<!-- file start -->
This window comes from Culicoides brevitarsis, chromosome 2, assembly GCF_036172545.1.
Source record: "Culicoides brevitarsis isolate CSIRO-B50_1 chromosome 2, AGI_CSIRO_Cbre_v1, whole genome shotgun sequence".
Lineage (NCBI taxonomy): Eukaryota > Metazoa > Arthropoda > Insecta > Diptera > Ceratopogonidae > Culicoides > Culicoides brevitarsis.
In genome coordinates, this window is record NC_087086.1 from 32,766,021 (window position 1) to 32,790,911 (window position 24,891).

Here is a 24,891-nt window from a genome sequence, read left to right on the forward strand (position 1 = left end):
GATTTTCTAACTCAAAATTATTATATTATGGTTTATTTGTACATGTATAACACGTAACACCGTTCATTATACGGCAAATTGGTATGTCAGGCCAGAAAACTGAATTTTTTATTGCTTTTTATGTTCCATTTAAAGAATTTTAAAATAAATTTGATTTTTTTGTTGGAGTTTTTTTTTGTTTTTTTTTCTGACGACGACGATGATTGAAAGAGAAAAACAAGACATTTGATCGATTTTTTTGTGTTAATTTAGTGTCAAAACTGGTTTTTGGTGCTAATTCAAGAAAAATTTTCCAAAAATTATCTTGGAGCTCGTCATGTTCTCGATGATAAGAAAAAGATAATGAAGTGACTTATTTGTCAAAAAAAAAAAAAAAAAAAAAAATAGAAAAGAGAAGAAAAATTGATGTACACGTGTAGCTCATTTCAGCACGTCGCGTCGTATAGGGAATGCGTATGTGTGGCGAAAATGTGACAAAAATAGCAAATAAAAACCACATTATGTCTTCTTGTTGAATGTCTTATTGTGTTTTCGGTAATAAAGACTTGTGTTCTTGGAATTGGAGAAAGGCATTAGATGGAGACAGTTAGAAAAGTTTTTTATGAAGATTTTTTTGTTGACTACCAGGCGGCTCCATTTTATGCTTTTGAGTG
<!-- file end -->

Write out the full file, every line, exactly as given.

This window comes from Culicoides brevitarsis, chromosome 2, assembly GCF_036172545.1.
Source record: "Culicoides brevitarsis isolate CSIRO-B50_1 chromosome 2, AGI_CSIRO_Cbre_v1, whole genome shotgun sequence".
Lineage (NCBI taxonomy): Eukaryota > Metazoa > Arthropoda > Insecta > Diptera > Ceratopogonidae > Culicoides > Culicoides brevitarsis.
In genome coordinates, this window is record NC_087086.1 from 32,766,021 (window position 1) to 32,790,911 (window position 24,891).

Here is a 24,891-nt window from a genome sequence, read left to right on the forward strand (position 1 = left end):
GATTTTCTAACTCAAAATTATTATATTATGGTTTATTTGTACATGTATAACACGTAACACCGTTCATTATACGGCAAATTGGTATGTCAGGCCAGAAAACTGAATTTTTTATTGCTTTTTATGTTCCATTTAAAGAATTTTAAAATAAATTTGATTTTTTTGTTGGAGTTTTTTTTTGTTTTTTTTTCTGACGACGACGATGATTGAAAGAGAAAAACAAGACATTTGATCGATTTTTTTGTGTTAATTTAGTGTCAAAACTGGTTTTTGGTGCTAATTCAAGAAAAATTTTCCAAAAATTATCTTGGAGCTCGTCATGTTCTCGATGATAAGAAAAAGATAATGAAGTGACTTATTTGTCAAAAAAAAAAAAAAAAAAAAAAATAGAAAAGAGAAGAAAAATTGATGTACACGTGTAGCTCATTTCAGCACGTCGCGTCGTATAGGGAATGCGTATGTGTGGCGAAAATGTGACAAAAATAGCAAATAAAAACCACATTATGTCTTCTTGTTGAATGTCTTATTGTGTTTTCGGTAATAAAGACTTGTGTTCTTGGAATTGGAGAAAGGCATTAGATGGAGACAGTTAGAAAAGTTTTTTATGAAGATTTTTTTGTTGACTACCAGGCGGCTCCATTTTATGCTTTTGAGTG